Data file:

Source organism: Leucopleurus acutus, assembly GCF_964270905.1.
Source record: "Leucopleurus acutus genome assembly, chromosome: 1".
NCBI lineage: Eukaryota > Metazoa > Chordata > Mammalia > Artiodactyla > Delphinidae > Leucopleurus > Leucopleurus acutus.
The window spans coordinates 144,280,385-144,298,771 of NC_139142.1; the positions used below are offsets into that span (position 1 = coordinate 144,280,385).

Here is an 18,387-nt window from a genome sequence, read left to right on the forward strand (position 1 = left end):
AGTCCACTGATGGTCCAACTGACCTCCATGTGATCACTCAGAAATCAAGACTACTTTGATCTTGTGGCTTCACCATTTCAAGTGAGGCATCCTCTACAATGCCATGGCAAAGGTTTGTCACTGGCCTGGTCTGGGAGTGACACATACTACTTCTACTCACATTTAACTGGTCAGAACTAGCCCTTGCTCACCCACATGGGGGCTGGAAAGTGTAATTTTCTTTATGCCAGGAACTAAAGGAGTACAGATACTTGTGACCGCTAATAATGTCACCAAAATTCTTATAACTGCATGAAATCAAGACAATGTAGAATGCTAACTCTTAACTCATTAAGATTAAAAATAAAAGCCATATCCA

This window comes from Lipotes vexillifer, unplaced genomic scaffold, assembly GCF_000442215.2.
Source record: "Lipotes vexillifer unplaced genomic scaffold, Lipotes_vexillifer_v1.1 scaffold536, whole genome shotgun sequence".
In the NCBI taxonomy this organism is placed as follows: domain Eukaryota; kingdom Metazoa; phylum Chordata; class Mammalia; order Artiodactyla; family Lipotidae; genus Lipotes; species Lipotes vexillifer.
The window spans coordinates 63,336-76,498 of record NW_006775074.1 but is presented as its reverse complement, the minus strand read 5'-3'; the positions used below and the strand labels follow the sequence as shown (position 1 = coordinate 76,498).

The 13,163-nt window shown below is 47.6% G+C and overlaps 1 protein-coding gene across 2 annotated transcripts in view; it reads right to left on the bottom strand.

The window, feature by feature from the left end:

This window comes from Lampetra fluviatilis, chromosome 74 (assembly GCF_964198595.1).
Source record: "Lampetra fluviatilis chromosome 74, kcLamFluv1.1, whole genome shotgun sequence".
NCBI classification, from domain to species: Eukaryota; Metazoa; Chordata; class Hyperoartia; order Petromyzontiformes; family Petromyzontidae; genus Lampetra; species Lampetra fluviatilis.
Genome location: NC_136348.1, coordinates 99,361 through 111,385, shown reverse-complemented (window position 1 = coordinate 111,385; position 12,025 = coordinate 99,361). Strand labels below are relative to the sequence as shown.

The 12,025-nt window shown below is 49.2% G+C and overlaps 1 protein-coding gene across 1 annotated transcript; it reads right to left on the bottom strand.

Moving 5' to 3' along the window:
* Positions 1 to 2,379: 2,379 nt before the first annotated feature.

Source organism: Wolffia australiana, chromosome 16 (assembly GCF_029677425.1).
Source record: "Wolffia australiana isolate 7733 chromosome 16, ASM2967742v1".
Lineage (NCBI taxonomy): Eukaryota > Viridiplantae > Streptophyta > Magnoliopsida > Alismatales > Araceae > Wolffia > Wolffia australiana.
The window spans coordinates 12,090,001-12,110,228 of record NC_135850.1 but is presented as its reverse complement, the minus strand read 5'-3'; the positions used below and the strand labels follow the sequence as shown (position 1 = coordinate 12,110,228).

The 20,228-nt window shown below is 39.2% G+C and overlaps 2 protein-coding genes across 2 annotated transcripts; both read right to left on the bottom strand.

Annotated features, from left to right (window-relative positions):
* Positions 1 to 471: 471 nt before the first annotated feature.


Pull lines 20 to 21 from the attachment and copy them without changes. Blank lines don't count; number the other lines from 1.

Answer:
Source organism: Wolffia australiana, chromosome 16 (assembly GCF_029677425.1).
Source record: "Wolffia australiana isolate 7733 chromosome 16, ASM2967742v1".